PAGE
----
Antibodies, Viral/physiology , CD4-Positive T-Lymphocytes/physiology , COVID-19/virology , Hospitalization , SARS-CoV-2/immunology , Spike Glycoprotein, Coronavirus , Virion , Adult , Aged , Antibodies, Neutralizing/metabolism , Antibodies, Neutralizing/physiology , Antibodies, Viral/metabolism , CD4-Positive T-Lymphocytes/metabolism , COVID-19/epidemiology , COVID-19/immunology , Cardiovascular Diseases/epidemiology , Cardiovascular Diseases/immunology , Comorbidity , Diabetes Mellitus/epidemiology , Diabetes Mellitus/immunology , Female , Humans , Immunity, Humoral , Male , Middle Aged , Nucleocapsid , Severity of Illness Index , Viral Envelope , Viral Proteins , Young Adult
16.
J Infect Dis ; 223(2): 197-205, 2021 02 03.
Article in English | MEDLINE | ID: covidwho-1060937

ABSTRACT

Most individuals infected with severe acute respiratory syndrome coronavirus 2 (SARS-CoV-2) develop neutralizing antibodies that target the viral spike protein. In this study, we quantified how levels of these antibodies change in the months after SARS-CoV-2 infection by examining longitudinal samples collected approximately 30-152 days after symptom onset from a prospective cohort of 32 recovered individuals with asymptomatic, mild, or moderate-severe disease. Neutralizing antibody titers declined an average of about 4-fold from 1 to 4 months after symptom onset. This decline in neutralizing antibody titers was accompanied by a decline in total antibodies capable of binding the viral spike protein or its receptor-binding domain. Importantly, our data are consistent with the expected early immune response to viral infection, where an initial peak in antibody levels is followed by a decline to a lower plateau. Additional studies of long-lived B cells and antibody titers over longer time frames are necessary to determine the durability of immunity to SARS-CoV-2.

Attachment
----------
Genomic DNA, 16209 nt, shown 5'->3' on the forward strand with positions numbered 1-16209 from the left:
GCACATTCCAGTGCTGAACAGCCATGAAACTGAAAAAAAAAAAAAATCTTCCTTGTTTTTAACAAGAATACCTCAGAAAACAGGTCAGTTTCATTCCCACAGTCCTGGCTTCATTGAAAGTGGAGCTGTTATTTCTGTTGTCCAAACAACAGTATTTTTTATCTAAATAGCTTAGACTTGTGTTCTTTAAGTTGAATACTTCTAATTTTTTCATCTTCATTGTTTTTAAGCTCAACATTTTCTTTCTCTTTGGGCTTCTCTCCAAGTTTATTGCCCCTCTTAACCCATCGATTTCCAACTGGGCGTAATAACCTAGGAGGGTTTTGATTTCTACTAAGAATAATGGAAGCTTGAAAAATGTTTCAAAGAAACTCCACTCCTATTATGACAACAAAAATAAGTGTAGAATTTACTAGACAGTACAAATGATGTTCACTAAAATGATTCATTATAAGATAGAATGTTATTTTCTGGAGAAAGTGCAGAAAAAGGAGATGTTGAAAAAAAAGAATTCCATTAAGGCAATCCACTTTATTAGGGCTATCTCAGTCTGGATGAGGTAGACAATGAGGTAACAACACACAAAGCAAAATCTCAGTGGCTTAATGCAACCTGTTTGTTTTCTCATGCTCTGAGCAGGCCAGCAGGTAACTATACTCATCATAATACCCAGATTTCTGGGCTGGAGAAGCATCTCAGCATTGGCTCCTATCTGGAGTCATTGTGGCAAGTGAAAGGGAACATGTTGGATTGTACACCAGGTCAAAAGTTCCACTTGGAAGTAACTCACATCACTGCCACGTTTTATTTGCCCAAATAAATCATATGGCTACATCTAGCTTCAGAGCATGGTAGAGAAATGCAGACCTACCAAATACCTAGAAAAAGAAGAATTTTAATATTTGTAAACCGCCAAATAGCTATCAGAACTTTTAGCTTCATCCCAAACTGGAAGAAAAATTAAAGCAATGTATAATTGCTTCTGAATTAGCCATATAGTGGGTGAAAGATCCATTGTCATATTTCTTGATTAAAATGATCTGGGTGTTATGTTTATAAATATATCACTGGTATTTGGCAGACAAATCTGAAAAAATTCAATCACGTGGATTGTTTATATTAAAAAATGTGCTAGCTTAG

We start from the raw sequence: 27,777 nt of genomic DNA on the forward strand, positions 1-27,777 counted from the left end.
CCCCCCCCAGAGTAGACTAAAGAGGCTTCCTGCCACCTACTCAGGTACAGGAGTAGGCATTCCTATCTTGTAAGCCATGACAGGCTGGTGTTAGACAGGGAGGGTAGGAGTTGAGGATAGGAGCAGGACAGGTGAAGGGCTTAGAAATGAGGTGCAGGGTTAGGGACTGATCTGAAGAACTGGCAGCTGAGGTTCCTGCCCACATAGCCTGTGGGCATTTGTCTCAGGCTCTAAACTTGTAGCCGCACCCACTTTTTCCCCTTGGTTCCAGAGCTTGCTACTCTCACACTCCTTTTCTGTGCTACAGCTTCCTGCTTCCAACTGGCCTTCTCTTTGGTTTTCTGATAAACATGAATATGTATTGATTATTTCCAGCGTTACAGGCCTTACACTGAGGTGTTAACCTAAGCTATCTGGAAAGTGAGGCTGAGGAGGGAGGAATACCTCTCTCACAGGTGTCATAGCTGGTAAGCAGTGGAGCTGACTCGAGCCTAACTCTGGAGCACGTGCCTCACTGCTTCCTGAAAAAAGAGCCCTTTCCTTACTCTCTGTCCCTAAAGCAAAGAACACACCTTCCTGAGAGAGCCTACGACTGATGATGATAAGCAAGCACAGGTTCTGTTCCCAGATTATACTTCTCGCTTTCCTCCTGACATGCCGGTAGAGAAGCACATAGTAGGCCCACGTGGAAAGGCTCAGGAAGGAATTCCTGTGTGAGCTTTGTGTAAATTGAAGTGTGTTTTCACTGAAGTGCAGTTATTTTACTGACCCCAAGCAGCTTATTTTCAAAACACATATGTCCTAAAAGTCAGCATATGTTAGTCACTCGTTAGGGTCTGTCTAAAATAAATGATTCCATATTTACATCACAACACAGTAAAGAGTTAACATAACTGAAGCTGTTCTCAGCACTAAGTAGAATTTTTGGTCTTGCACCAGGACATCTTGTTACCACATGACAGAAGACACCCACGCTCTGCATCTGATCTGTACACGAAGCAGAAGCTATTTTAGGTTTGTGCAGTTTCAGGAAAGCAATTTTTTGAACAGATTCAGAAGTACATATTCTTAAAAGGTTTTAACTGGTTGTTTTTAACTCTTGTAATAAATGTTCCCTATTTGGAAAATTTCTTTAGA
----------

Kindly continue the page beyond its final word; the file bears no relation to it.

Subject(s)
Antibodies, Neutralizing/immunology , Antibodies, Viral/immunology , COVID-19/immunology , SARS-CoV-2/immunology , Adult , Aged , Antibodies, Neutralizing/blood , Antibodies, Viral/blood , COVID-19/blood , COVID-19/virology , Female , Humans , Male , Middle Aged , Prospective Studies , SARS-CoV-2/isolation & purification , Spike Glycoprotein, Coronavirus/immunology , Time Factors , Young Adult
17.
medRxiv ; 2020 Nov 30.
Article in English | MEDLINE | ID: covidwho-955709

ABSTRACT

Comorbid medical illnesses, such as obesity and diabetes, are associated with more severe COVID-19, hospitalization, and death. However, the role of the immune system in mediating these clinical outcomes has not been determined. We used multi-parameter flow cytometry and systems serology to comprehensively profile the functions of T cells and antibodies targeting spike, nucleocapsid, and envelope proteins in a convalescent cohort of COVID-19 subjects who were either hospitalized (n=20) or not hospitalized (n=40). To avoid confounding, subjects were matched by age, sex, ethnicity, and date of symptom onset. Surprisingly, we found that the magnitude and functional breadth of virus-specific CD4 T cell and antibody responses were consistently higher among hospitalized subjects, particularly those with medical comorbidities. However, an integrated analysis identified more coordination between polyfunctional CD4 T-cells and antibodies targeting the S1 domain of spike among subjects that were not hospitalized. These data reveal a functionally diverse and coordinated response between T cells and antibodies targeting SARS-CoV-2 which is reduced in the presence of comorbid illnesses that are known risk factors for severe COVID-19. Our data suggest that isolated measurements of the magnitudes of spike-specific immune responses are likely insufficient to anticipate vaccine efficacy in high-risk populations.